And I also try to avoid doing as many "drag and drops."

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dragonman97

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Icon 1 posted June 06, 2004 20:55      Profile for dragonman97   Author's Homepage     Send New Private Message       Edit/Delete Post   Reply With Quote 
Xanthine - sorry to hear about that...RSI is never fun to deal with :-/.

Snaggy: I was wondering - how well can one use a Wacom as a replacement to a mouse for everyday use that doesn't involve graphics? Mousing kills me at times, and I could stand to rid myself of that plague, but unfortunately I admin & devel on Windows at work, so I'm rather chained to having a very functional pointing device (though I use the kbd *a lot* instead).

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There are three things you can be sure of in life: Death, taxes, and reading about fake illnesses online...

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Snaggy

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Icon 1 posted June 06, 2004 21:38      Profile for Snaggy   Author's Homepage     Send New Private Message       Edit/Delete Post   Reply With Quote 
Hi dragon! Most of what I do isn't graphics related and I find the tablet is great. (clicking dragging selecting, etc...)
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dragonman97

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Icon 1 posted June 06, 2004 21:44      Profile for dragonman97   Author's Homepage     Send New Private Message       Edit/Delete Post   Reply With Quote 
quote:
Originally posted by Snaggy:
Hi dragon! Most of what I do isn't graphics related and I find the tablet is great. (clicking dragging selecting, etc...)

Hmm...the only problem I envision is my boss killing me [Razz] . Seriously - if I buy one with my own money, he'll probably give me no end of crap about it. He has no idea, as he can't type, so he'll never use his computer like I do and get RSI.

So I guess I'm wondering - I've played with a Wacom or two at the Apple store, and it's always been in the drawing mode, in which you're hovering about the pad when moving about. Is this how one uses it for non-drawing purposes, or does it make contact? Something about it just seems disconcerting. My dad's bought a cheap (non-Wacom) USB tablet some time ago for no terribly good reason - I'll have to ask him if I can borrow it for a bit and try it out. I imagine this might be quite a difference, and take a bit of time to adjust to, but if it helps, all the better. Right now, I'm suffering very mildly from RSI issues, so I'd rather that it doesn't get worse.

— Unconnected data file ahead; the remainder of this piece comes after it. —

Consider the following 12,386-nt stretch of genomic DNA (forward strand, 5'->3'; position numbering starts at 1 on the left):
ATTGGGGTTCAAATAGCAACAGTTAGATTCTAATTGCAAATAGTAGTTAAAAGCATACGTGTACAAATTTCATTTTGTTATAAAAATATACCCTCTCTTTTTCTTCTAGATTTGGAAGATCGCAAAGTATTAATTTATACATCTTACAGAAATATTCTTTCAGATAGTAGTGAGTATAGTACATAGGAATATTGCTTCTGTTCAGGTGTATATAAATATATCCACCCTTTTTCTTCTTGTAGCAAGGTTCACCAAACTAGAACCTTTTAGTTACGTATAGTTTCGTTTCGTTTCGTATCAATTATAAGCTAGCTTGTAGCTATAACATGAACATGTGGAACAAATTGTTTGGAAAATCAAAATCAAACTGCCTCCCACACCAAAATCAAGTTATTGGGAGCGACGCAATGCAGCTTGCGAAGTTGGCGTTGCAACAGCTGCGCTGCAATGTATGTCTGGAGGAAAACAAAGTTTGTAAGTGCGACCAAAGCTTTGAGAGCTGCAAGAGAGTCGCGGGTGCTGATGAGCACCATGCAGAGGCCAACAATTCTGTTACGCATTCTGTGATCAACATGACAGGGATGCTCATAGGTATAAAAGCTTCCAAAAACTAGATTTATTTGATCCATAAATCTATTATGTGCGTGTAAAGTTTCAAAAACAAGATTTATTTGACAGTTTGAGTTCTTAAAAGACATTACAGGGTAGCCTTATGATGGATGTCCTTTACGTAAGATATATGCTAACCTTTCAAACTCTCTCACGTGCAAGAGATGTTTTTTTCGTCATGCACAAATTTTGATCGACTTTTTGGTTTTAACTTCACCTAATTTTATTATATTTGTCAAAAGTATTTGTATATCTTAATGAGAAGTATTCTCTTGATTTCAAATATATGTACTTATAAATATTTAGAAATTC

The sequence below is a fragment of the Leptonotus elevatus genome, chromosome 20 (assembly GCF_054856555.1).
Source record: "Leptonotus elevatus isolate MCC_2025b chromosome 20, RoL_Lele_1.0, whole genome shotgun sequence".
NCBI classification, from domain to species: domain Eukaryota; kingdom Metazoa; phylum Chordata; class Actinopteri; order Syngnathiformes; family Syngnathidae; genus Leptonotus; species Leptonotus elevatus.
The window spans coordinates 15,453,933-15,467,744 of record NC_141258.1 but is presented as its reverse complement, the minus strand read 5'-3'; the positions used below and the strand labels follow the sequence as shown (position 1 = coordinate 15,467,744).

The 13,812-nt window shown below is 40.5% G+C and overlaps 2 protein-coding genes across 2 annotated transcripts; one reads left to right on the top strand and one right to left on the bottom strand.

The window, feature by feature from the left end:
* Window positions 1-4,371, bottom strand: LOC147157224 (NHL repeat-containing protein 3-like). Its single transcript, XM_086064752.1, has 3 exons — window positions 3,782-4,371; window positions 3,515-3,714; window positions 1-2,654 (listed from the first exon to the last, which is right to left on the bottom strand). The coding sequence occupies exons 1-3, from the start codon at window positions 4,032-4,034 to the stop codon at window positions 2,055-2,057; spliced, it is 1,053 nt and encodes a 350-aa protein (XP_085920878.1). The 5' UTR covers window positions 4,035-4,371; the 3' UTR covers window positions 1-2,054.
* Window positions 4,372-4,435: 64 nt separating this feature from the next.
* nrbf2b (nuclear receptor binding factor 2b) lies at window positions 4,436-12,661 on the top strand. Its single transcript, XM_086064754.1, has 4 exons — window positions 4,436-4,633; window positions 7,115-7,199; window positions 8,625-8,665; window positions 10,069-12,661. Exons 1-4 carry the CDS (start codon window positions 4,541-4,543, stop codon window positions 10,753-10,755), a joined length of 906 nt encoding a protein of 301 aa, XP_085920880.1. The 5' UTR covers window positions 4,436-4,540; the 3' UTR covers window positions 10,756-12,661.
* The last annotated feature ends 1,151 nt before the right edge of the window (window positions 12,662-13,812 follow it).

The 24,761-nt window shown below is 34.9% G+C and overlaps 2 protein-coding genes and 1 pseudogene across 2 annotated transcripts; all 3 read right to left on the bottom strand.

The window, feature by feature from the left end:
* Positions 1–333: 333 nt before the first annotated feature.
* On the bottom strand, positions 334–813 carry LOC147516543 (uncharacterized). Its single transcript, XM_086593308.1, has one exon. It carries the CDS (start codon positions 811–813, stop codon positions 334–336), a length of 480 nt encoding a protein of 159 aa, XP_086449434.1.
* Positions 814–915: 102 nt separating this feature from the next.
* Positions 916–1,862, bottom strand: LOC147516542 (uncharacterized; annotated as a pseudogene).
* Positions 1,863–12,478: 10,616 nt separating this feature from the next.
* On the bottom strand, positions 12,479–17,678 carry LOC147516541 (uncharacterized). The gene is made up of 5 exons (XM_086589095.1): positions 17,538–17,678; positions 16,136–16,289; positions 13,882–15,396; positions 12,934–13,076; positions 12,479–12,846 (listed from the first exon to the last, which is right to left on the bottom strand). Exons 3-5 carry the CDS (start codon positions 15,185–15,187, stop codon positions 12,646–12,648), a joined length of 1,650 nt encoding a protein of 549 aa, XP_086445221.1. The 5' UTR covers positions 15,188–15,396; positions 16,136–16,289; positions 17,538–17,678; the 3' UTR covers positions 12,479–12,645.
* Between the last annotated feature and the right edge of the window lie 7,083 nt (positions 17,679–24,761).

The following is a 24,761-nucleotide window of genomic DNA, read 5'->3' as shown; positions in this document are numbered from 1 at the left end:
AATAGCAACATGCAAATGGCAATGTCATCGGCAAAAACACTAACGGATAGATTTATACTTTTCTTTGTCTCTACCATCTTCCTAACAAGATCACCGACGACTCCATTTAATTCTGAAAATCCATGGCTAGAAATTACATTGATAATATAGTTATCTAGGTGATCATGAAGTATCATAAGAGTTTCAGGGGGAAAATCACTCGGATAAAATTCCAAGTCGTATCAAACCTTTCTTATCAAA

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There are three things you can be sure of in life: Death, taxes, and reading about fake illnesses online...

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Elvermere
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Icon 1 posted June 06, 2004 23:02      Profile for Elvermere     Send New Private Message       Edit/Delete Post   Reply With Quote 
I'm sorry to hear about your RSI Xanthine. Thank god I didn't go into a career in Molec. Biol (like I was going to).

I guess if you don't want to raise a stink with your boss over OHS, try getting him to fork our for something similar to THIS

Good luck (and go and see a physio!)

--------------------
Duct Tape is like the force.
It has a light side and a dark side and it holds the universe together.

Posts: 113 | From: Perth, West AU | Registered: Nov 2003  |  IP: Logged
DigitalBill

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Icon 1 posted June 06, 2004 23:22      Profile for DigitalBill   Author's Homepage     Send New Private Message       Edit/Delete Post   Reply With Quote 
quote:
Originally posted by dragonman97:
I was wondering - how well can one use a Wacom as a replacement to a mouse for everyday use that doesn't involve graphics? Mousing kills me at times, and I could stand to rid myself of that plague, but unfortunately I admin & devel on Windows at work, so I'm rather chained to having a very functional pointing device (though I use the kbd *a lot* instead).

Well, I'm not Snaggy, but I'll throw in my too scents [Wink]

I've used prettymuch every pointing device known, and recently settled back into mouse mode, but with a Logitech Wireless (RF, not BT) that's a little bigger than your average mouse, so maybe it provides a little better resting place for the hand, ergonomically.

Before that I had switched to a Kensington trackball, which really helped my wrist (in fact, I think just taking the break from a mouse for a year did the trick). Now it seems to me that there are lots of trackball alternatives, and most are USB and only require special drivers for the multitude of buttons they usually sport.

Now as to the Wacom, most tablets have 2 different modes, relative and absolute. Relative tracks like a mouse (ie pick it up from the edge and move it and continue) and absolute maps an image of the screen to the active space of the pad so the lower right is the lower right of the screen and so on. That can get kinda confusing on a dual monitor.